UX 101

Ask 10 digital designers what user experience (UX) means and you will hear as many different answers. For many, that is the trouble with the whole concept of user experience (and the effort put into making it better). It can encompass pretty much everything; every user interaction; every buying and browsing experience; and every moment in the user's journey.

The benefits of an excellent user experience are well documented, of course, revolving primarily around generating more revenue (as a result of more visitors and additional conversions) at less expense, but how do you get started? What is it that Web professionals should give their attention to? Let's explore the practical side of UX and address some simple but important steps to ensure your digital property exceeds the expectation of its users. And remember; only when enterprises adhere to the idea that the customer comes first can a truly optimized digital experience become possible.


Web professionals likely hear a great deal about speed (and they should because it has been shown time and again to relate directly to the volume of conversions and the lifetime value of customers), but there is not one specific loading time webmasters need to achieve - they just need to beat the average. That means being faster and lighter weight than the competition.

There are several tools to help benchmark performance in this regard, so make it a point to regularly test how fast sites are compared to others.

IsMySiteFastEnough.com from application performance monitoring service Atatus, for example, provides a very useful daily report comparing load time, render time, requests, errors and page size against up to two other websites. 

+ Frameworks in Focus

JavaScript has long been top of mind with the Web design and development community, but interest in frameworks is exploding. Discover some of the best at wsm.co/bestjavas


Believe it or not, sometimes customers really don't want to speak with a company; they don't want to call them if they don't have to and they'd rather not engage in a chat either. That being said, digital enterprises should still offer that functionality.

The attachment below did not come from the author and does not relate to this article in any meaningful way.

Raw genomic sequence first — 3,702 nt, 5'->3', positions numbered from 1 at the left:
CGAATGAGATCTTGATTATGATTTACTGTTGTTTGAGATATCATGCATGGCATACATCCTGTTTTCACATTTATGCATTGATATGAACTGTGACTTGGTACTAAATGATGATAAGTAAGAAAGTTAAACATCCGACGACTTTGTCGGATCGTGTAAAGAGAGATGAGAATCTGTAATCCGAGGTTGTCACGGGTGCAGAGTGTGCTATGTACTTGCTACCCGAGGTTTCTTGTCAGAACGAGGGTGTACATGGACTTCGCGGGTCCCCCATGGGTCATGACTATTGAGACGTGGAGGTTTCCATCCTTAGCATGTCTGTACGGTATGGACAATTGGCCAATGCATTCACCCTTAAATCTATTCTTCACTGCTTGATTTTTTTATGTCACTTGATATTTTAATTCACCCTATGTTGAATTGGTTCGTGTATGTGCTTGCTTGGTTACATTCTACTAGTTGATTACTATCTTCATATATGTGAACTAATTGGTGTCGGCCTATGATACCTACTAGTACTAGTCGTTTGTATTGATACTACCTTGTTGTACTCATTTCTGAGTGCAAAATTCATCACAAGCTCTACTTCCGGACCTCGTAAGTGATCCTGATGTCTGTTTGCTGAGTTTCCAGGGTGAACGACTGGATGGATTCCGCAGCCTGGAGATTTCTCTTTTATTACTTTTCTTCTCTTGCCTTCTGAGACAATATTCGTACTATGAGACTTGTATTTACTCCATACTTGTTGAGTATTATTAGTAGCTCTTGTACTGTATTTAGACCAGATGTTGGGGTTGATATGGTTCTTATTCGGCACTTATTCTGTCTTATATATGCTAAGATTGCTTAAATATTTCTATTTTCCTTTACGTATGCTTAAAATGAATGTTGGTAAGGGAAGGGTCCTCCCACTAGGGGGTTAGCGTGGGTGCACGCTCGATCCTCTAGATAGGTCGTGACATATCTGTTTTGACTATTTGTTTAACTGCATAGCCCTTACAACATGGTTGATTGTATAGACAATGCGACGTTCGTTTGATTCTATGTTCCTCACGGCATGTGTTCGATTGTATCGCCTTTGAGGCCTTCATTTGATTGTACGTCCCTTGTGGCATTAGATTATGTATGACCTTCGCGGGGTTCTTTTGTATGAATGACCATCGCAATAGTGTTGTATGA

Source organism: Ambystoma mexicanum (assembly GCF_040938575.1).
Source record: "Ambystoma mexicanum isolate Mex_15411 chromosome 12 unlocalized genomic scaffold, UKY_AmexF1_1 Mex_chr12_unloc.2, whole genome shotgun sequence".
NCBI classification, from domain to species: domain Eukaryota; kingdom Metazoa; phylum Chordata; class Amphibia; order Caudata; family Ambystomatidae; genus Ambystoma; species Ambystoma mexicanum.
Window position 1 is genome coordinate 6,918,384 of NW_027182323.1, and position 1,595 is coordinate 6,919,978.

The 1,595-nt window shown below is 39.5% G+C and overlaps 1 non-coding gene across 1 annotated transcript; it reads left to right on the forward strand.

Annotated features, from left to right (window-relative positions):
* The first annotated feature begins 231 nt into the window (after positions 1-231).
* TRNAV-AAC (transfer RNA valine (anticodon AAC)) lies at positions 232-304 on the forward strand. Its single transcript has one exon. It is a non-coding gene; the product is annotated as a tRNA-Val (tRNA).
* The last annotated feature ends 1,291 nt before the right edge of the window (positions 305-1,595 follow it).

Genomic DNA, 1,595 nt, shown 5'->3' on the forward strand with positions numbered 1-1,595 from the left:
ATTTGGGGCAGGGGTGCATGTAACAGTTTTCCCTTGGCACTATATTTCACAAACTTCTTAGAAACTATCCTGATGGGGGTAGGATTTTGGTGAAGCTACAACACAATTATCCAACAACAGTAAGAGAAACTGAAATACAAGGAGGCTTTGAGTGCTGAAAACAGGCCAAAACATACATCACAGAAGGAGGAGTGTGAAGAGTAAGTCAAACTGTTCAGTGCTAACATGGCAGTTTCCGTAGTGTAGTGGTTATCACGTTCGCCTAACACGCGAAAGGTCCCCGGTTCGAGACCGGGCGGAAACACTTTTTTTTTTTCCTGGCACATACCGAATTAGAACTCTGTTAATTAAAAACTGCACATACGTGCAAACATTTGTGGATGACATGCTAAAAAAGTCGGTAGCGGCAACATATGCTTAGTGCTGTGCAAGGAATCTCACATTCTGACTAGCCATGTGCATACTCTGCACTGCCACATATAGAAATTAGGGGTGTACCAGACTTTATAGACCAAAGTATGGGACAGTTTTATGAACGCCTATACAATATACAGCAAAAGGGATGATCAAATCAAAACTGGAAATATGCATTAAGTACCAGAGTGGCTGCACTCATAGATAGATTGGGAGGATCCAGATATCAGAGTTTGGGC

Customers want to know support representatives are available and businesses care enough and are confident enough to place their phone number in a prominent location, so integrate a user-initiated chat feature, and maybe even develop a self-service FAQ or ticketing system. By prioritizing support in the user experience, brands empower users and an empowered user is a satisfied user.

Discover 10 support tools for today's savviest and most successful digital enterprises at wsm.co/servesite.


It is not enough to meet the expectations of users. Internet professionals including ecommerce merchants, for example, must do more than just ship the right products and ensure it is delivered at the right time.

They need to surprise and delight with unique and clever packaging to go beyond the norm - and the results of doing provide the needed evidence.

A 2015 survey from Dotcom Distribution, in fact, revealed that 40 percent of consumers indicated gift-like packaging makes them more likely to recommend the product to friends and 29 percent indicated they are more likely to purchase from a brand again if the product comes in a branded or gift-like box.

Web workers also need to make their communication personalized - and we're not talking about just including a person's name in the subject line of an email. Knowing what users bought (or viewed) and delivering something similar or supplementary provides not only a pleasing experience for the user but one that, on average, is easier to monetize for the business. As with any UX effort, personalization can be challenging.

Review some basic guidelines for not jeopardizing the user experience at wsm.co/uxfails.